# What is the difference between a TM accepting and deciding a language?

Frankly I'm very uncomfortable with the material right now. There are some things I can understand, but many I still do not.

My first assignment is asking me in one question (which I do know how to do) to give a full description of a TM that accepts a language $L = \{ x \in \{0,1\}^* \mid x \text{ is divisible by } 4 \}$. I know that any binary string ending with $00$ is divisible by 4, so $\{00,100,1100,1000,11100,11000,10100,10000,\dots\}$ is the language that this TM accepts.

But on the topic of (un)decidability: I know that a language is decidable if there exists a TM that accepts all strings in, and only strings from that language — and that same TM rejects all strings and only strings not in that language.

Which leads to the question: What is the difference between a Turing machine accepting and deciding a language?

• Usually, a Turing machine accepts (or rejects) a string in some language, whereas it decides some language. In other words, the language a Turing machine $M$ decides is exactly the set of strings it accepts. – Pål GD Jan 28 '13 at 9:06

In situations like these, where you are wondering about the difference between two phrases, the correct thing to do is to look up some definitions and think about them. You will discover several variations, perhaps something like this:

1. A machine "eats" a language $L$ if on input $x$ it halts and outputs $1$ if $x \in L$, and $0$ otherwise.

2. A machine "drinks" a language $L$ if on input $x$ it halts in an accept state when $x \in L$ and in a reject state if $x \not\in L$.

3. A machine "sniffs" a language $L$ if on input $x$ it halts in an accept state when $x \in L$, and never terminates if $x \not\in L$.

4. A machine "gobbles" a language $L$ if on input $x$ it reaches a OK state when $x \in L$ and never enters the OK state otherwise.

5. A machine "chews" a language $L$ if on input $x$ it halts in state 0 when $x \in L$, and either never terminates or halts in state 1 when $x \not\in L$.

These all look the same but are all slightly diffent. You should expect some definitions to be slightly broken (because you got it from Wikipedia or your classmate's notes), or phrased in a weird way that suits the needs of a particular texbook, etc.

The most important thing to do is to figure out what the definitions are really trying to convey. If they are basic definitions that everyone refers to, they are likely to tell you something important. (In a research paper people sometimes make definitions to numb the readers' brains.) Once the concepts are clear, it does not matter what they are called. Also, in case of terminological confusion, you will always be able to quckly resolve possible misunderstanding because you already know what concepts to expect.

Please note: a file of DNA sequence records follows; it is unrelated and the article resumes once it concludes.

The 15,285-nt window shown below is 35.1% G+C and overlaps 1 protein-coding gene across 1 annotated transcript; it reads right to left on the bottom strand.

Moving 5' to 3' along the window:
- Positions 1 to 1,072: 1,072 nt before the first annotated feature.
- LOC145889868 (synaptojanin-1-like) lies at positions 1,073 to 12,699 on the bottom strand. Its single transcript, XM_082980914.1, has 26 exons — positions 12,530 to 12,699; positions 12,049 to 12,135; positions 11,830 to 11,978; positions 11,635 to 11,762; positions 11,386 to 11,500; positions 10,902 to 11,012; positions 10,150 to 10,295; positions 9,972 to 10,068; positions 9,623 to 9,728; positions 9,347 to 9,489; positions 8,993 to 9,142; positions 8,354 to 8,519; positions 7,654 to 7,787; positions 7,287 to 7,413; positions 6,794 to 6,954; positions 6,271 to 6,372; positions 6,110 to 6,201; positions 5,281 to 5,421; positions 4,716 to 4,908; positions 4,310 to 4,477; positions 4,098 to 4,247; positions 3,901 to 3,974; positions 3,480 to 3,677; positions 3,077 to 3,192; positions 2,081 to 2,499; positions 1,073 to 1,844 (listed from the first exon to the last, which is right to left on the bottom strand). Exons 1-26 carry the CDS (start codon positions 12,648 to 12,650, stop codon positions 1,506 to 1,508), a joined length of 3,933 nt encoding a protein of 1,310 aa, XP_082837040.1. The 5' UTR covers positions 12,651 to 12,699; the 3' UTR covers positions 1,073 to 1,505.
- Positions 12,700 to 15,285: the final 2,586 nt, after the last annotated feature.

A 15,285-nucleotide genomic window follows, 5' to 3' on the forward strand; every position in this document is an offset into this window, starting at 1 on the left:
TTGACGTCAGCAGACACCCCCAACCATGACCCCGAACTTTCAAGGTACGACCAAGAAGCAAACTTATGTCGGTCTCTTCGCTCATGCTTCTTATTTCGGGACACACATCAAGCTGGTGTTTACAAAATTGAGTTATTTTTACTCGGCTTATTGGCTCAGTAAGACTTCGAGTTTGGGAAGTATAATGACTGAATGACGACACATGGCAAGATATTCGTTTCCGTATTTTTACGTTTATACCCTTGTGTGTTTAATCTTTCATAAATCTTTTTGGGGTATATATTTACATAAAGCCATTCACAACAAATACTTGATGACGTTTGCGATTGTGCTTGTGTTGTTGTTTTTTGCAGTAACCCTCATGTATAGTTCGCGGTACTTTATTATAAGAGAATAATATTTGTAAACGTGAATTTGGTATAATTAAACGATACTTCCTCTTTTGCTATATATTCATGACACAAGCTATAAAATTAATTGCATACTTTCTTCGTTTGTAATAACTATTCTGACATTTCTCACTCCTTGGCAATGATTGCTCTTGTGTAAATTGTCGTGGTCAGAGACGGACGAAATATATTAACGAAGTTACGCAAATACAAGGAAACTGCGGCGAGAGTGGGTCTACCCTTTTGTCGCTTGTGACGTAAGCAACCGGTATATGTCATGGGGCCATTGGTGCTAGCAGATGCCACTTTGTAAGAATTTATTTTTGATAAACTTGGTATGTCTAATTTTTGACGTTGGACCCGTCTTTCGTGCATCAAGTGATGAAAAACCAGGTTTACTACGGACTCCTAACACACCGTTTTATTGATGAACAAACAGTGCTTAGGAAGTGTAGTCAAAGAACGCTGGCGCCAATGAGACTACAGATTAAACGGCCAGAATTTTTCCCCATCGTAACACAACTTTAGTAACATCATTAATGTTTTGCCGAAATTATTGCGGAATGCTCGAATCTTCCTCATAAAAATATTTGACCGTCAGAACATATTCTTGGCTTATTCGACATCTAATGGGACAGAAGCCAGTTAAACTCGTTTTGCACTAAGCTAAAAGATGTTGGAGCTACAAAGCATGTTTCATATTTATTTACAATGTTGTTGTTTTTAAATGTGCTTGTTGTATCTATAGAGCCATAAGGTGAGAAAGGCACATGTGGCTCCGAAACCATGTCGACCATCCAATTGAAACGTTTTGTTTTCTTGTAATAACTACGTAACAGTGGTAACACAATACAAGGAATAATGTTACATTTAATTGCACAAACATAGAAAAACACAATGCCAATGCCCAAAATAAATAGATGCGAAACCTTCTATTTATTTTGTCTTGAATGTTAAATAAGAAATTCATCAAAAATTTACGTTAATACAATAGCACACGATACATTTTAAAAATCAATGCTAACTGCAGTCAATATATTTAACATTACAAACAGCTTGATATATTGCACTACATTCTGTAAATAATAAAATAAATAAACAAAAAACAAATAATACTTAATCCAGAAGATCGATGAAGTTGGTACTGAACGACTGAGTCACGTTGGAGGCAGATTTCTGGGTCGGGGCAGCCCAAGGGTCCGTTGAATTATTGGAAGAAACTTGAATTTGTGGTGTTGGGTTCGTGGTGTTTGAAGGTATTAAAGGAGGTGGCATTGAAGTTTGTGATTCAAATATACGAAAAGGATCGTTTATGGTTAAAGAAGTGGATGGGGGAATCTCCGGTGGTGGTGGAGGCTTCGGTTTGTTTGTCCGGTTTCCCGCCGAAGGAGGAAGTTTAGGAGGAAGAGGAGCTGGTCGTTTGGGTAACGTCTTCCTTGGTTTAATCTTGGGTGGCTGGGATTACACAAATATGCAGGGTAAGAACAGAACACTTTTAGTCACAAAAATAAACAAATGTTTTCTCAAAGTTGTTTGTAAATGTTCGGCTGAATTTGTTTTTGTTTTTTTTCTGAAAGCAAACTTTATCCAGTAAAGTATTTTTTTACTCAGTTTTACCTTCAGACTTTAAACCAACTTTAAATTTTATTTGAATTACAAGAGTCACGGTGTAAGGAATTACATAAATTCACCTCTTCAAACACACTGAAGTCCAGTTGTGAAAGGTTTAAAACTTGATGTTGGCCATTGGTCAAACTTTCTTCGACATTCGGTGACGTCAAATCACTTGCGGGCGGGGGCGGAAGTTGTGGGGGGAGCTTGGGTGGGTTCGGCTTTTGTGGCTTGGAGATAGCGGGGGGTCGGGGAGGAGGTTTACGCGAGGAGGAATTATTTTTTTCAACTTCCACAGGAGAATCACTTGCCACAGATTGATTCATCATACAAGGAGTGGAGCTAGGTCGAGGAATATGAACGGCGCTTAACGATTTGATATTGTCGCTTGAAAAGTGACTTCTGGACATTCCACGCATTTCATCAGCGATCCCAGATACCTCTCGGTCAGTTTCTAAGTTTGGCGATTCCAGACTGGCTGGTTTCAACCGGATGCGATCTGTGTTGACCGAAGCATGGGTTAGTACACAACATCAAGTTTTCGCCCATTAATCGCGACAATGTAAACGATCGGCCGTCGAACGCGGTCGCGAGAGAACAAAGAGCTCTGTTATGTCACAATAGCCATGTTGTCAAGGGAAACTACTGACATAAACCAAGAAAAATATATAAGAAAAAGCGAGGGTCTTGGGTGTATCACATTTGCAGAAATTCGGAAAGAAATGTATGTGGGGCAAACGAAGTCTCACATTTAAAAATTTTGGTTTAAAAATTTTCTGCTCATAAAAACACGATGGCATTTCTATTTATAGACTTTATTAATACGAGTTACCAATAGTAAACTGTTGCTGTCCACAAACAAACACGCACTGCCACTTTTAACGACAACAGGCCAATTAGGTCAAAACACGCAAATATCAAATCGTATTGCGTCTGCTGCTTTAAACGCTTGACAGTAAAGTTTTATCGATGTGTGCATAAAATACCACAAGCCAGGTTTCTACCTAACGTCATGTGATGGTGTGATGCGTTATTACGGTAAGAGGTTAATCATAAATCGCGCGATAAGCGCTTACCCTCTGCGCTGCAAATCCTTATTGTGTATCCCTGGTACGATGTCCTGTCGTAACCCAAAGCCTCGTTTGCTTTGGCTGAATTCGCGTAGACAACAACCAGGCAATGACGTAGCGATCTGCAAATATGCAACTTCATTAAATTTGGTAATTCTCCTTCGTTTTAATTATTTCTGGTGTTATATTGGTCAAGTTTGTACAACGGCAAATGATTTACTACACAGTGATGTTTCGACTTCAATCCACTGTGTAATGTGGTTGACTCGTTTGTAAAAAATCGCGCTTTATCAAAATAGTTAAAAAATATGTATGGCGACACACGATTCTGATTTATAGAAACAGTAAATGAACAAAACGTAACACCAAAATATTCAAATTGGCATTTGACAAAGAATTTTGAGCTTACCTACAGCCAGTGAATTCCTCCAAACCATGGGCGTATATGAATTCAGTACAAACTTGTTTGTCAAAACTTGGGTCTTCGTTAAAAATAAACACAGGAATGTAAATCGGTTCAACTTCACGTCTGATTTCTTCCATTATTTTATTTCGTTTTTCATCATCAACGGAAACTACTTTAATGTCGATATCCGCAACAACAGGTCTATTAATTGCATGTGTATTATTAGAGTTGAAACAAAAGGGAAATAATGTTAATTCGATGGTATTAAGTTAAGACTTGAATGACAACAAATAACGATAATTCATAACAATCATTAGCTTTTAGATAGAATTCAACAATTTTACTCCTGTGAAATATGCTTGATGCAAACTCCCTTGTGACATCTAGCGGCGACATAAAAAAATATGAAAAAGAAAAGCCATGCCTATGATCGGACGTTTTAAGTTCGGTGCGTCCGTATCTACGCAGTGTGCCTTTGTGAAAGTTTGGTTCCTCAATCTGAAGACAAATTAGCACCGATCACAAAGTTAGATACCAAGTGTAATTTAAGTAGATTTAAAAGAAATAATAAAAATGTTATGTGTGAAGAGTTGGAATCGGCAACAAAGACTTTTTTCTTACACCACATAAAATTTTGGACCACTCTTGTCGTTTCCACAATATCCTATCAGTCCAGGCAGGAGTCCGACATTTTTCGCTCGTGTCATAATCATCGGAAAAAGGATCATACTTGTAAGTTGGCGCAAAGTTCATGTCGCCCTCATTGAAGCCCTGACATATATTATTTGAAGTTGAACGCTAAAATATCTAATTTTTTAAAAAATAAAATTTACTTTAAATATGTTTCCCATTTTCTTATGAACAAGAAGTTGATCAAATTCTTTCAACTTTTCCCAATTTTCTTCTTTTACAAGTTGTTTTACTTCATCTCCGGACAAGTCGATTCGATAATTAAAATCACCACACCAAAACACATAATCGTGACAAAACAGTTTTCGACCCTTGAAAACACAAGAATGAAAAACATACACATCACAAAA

In the present case, there are really two possible notions. One in which a machine always halts and signals acceptance/non-acceptance in some way, for example by halting in certain states, or by outputting certain symbols. The other concept is when a machine does not always halt, and it uses halting to indicate acceptance and non-halting to indicate non-acceptance.

A nice exercise is to figure out which of the five definitions given above corresponds to which of the two concepts (and which definition is a bit unclear, if any). But even before the exercise you need to know why these are two different concepts! You need to be aware of a language which falls under one but not the other concept.

The trouble with learning math is that you have to simultaneously learn new phrases and their meaining, and figure out why people invented them.

• +1 for not getting impressed by sometimes-inconsistently-used CS vocabulary and making up one's own (as long as a clear definition is provided) – David Tonhofer Dec 29 '15 at 12:37

There is major difference. A turing machine "accepts" a language, if it enters an accepting state for any input from the langue, while it "decides" the language if it "accepts" it and enters a rejecting state for any input not in the language.

These are different, because there is a third thing that a Turing machine can do: never stop. Such Turing machine accepts the language, but does not decide it.

• I dunno, where I come from "accept and decide" are synonyms, while the third option is "recognize". – Andrej Bauer Jan 28 '13 at 9:53
• @AndrejBauer: Indeed the terminology does not seem to be completely unified. But I linked the definition on WikiPedia, which clearly says "decidable" means that it's complement is also decidable. – Jan Hudec Jan 28 '13 at 9:58

They are usually used as synonyms. In your example, the Turing Machine should first go all the way to the end of the input, and then check that the two rightmost digits are 0, as you suggest.

• No, actually "decides" means it accepts or rejects, while it can accept or never stop. – Jan Hudec Jan 28 '13 at 9:36
• The terminology does not seem to be fixed here. I disagree with Jan, but I don't really care, I can perfectly well adapt to Jan's terminology. – Andrej Bauer Jan 28 '13 at 10:11